The world is full of intractable problems and hotly contested ideas. Climate change, COVID-19, the nature of capitalism. Whether Elon Musk should replace himself as the leader of Twitter. And then there is the question of whether the 1988 action thriller Die Hard is a Christmas movie. A debate that is only slightly more resolvable than whether The Dress is white and gold or black and blue, the Die Hard discourse can be traced back to a 2007 Slate article by Michael Agger, who when informed by The Atlantic's Kaitlin Tiffany in 2021 of the cultural babadook he had unleashed with his throwaway post said, "I'm the guy who threw a cigarette out the window and accidentally burned down the forest!"
Christmas elements make it a Christmas movie
The most straightforward case for Die Hard as a Christmas movie is that it takes place on Christmas Eve, which seems like a deliberate choice. Screenwriters can set a movie whenever they want! Bruce Willis plays John McLane, a Big Apple cop who flies from New York to Los Angeles to attend his estranged wife Holly's (Bonnie Bedelia) fancy office holiday party in a downtown skyscraper. It's there that a rogue group of international terrorists led by Hans Gruber (Alan Rickman) takes the partygoers hostage shortly after McLane arrives. McClane, of course, spends most of the next 132 minutes in a tank top, takes matters into his own hands, and (spoiler alert!) ultimately foils the plot after two hours of quip-flecked action that defies various laws of physics in ways that we have come to accept as a movie-watching society.
Christmas is brought up a number of times in the film. This very thorough data analysis by Stephen Follows shows that the word Christmas itself is uttered 18 times over the course of the film, more than the words "die" or "hard," among others. McLane's urge to reconcile with Holly is rather clearly motivated by the holiday, and he and his limo driver listen to Run D.M.C.'s "Christmas in Hollis" on the way from the airport to the soon-to-be-besieged Nakatomi Tower. The first ludicrously weird terrorist that Willis kills is sent back down to his paymasters in an elevator wearing a Santa hat and a sweatshirt that reads "I have a machine gun now. Ho ho ho." Willis himself at one point dons a Santa hat, and the soundtrack features four Christmas songs. Apparently, more than a million people watched Die Hard on Christmas Eve in 2016.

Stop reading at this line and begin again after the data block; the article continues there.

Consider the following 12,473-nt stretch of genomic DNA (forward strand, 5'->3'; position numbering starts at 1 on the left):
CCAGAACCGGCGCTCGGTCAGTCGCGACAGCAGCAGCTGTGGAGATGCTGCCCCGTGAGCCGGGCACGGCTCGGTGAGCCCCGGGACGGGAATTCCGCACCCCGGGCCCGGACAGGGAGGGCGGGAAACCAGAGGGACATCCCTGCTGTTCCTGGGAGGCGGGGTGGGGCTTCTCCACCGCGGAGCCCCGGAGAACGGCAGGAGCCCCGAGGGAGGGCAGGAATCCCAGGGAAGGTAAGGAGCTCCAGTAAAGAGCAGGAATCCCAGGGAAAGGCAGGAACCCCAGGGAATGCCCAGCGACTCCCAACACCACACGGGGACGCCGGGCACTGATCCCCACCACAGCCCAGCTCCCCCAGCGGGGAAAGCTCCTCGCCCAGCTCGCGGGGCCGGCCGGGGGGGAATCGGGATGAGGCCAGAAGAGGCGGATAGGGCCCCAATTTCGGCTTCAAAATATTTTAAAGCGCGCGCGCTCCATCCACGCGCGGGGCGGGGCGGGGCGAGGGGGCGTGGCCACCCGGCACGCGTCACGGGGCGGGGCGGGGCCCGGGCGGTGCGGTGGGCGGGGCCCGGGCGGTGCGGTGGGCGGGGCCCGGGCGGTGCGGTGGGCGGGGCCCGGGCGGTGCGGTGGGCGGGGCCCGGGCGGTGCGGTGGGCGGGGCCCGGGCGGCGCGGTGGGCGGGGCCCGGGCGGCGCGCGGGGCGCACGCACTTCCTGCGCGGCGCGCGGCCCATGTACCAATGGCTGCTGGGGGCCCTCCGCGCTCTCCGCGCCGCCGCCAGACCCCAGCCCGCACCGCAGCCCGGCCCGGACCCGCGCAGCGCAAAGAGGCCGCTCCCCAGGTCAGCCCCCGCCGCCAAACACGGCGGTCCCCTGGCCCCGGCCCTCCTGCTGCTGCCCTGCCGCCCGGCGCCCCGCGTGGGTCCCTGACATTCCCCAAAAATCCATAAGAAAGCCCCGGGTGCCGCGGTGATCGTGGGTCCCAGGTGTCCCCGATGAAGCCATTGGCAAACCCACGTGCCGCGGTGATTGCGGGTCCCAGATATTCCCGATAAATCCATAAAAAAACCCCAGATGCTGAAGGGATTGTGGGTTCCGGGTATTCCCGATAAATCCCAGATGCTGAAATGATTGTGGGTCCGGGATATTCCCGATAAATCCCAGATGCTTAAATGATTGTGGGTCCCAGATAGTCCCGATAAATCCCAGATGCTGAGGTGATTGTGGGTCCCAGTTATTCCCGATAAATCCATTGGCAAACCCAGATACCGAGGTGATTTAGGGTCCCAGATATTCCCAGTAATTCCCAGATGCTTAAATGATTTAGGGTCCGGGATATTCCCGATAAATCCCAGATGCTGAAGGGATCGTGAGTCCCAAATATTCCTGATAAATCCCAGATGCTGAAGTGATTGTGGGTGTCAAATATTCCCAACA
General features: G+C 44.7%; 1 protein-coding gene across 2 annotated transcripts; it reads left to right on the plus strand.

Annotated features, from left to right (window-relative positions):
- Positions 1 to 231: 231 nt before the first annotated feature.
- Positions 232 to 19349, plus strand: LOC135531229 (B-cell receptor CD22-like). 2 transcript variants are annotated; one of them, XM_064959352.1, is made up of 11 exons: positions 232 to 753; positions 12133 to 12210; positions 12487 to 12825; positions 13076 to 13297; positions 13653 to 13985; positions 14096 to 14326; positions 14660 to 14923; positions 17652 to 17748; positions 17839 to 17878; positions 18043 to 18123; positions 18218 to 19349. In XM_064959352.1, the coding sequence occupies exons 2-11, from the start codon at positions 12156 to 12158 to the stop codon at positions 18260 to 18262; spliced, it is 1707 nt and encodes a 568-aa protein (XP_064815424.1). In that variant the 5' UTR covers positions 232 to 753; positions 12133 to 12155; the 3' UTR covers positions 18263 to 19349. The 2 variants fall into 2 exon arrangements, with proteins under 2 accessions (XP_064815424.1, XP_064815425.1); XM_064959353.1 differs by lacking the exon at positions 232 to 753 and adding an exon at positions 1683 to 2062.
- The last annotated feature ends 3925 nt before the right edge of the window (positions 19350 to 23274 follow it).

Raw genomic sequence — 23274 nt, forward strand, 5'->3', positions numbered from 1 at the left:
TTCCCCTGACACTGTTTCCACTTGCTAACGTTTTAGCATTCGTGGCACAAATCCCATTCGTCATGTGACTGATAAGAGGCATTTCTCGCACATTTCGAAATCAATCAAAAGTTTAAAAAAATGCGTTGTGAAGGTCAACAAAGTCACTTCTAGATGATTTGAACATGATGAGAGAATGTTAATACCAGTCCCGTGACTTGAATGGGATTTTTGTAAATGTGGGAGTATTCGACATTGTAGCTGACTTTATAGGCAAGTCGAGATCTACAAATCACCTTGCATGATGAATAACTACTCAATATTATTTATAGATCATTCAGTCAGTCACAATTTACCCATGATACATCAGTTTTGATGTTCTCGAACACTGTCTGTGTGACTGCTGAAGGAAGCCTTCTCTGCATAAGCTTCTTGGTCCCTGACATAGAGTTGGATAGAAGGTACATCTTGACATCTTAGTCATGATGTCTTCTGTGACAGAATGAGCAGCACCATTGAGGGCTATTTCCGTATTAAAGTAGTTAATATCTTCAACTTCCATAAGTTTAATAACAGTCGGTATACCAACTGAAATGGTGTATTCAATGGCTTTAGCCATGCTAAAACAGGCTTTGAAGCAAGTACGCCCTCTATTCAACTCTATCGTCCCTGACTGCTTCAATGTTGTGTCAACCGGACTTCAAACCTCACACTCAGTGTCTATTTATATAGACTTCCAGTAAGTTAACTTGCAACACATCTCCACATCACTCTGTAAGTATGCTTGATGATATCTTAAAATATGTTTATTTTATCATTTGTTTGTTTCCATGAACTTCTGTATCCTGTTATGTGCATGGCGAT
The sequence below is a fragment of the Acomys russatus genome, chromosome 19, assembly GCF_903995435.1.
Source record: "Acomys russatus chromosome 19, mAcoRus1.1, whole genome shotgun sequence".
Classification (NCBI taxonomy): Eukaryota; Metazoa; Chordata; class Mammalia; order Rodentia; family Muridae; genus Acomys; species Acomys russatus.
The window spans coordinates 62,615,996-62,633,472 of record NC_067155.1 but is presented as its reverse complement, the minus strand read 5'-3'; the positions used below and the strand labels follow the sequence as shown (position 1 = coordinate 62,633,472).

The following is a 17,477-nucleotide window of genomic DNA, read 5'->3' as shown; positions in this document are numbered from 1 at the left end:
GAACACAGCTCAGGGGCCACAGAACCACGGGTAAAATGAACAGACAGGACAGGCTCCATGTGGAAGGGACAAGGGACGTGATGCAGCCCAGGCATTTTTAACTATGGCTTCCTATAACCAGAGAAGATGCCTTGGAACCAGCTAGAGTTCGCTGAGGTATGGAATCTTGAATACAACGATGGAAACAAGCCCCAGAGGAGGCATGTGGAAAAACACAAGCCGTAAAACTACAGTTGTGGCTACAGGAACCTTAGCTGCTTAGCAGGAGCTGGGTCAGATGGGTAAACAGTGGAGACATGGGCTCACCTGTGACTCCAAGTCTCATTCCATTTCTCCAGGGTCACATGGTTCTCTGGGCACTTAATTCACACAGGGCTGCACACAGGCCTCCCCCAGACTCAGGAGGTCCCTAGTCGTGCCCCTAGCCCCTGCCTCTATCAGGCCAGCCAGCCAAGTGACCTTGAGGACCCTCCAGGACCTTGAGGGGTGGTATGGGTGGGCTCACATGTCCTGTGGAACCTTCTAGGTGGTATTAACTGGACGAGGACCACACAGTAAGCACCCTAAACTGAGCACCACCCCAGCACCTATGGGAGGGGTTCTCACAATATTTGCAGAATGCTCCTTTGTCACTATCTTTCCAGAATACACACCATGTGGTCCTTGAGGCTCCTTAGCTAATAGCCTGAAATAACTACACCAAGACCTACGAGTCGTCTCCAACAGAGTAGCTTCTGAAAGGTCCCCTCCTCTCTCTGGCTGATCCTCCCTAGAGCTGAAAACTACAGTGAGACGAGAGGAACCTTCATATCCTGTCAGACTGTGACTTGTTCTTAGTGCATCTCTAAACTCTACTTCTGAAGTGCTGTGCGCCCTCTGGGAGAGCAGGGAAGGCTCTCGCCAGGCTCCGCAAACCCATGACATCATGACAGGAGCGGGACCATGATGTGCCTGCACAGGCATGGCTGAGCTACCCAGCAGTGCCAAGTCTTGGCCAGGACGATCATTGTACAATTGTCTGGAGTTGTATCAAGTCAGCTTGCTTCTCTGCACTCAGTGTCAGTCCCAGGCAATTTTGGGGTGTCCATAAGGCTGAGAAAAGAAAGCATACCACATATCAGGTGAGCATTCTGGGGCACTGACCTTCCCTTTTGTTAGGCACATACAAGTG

It's not Christmas without warm fuzzy feelings
Christmas movies, it is safe to say, are not generally released in July. But that's when the now-iconic thriller splashed movie screens across the country, on July 15th. Nothing about the plot would be remotely different if the film had been set during the Nakatomi Corporation's Halloween party instead. No one involved in the making of the film has ever said that they intended it to be a Christmas film, and polling (yes, this has become a big enough thing that reputable national polling firms have weighed in) suggests that the film lacks a public opinion majority behind the premise that it is an interchangeable choice with, say, A Christmas Story for holiday viewing. It is also not a film to be watched with small children, unless you want to do grievous and irreparable harm to their psyches.
The terrorist plot to steal $640 million in untraceable bonds from the Nakatomi Tower's basement has nothing to do with Christmas. No one on the mostly taciturn heist crew full of hilarious-accented bad marksmen and bad decision-makers feel the holiday spirit, nor do they appear to have any resentment toward Gruber, their leader, for making them work on Christmas Eve. The law enforcement officers called to the scene also never complain about having their family time interrupted by homicidal thieves. Most damningly, we don't even get to see McClane reunited with his kids at the end of the movie in some kind of It's a Wonderful Life tear-jerking scene. Die Hard, in fact, completely lacks the ability to elicit tears even from the most sensitive of viewers.
What is a Christmas movie for, after all, if not to make us wistful and wet-cheeked?
The Christmas question is beside the point
After watching all 2+ hours of Die Hard for the first time in 30 years in pursuit of a serious answer to this serious question, one thing emerged clear: the question of whether it is a Christmas movie is the least interesting thing about it. This flick has it all — McClane coming to appreciate his wife's career and her need to pursue it, an early critique of the militarization of metropolitan police departments (at one point the cops send an armored personnel carrier to storm the building and it gets blown up by missiles that the terrorists have smuggled in), journalists with Enemy of the People vibes, cocaine.
There's the wonderfully bizarre scene where the passenger next to McClane on the flight tells him that the way to survive air travel is to take off your socks and ball up your toes on the carpet of your final destination. There are more Chekhov's guns strewn throughout the movie than there are in the collected works of Anton Chekhov. Hart Brochner's portrayal of Holly's massive sleazeball colleague Ellis is the stuff of pure legend, like he's acting in a totally different movie than everyone else around him. And Willis' virtuoso performance as John McClane deserves to be appreciated as the pinnacle of plot-hole-ridden action schlock that it is.
In other words, Die Hard is as incredible as the day it was released. If you want it to be a Christmas movie, that's ultimately between you and your preferred holiday deity.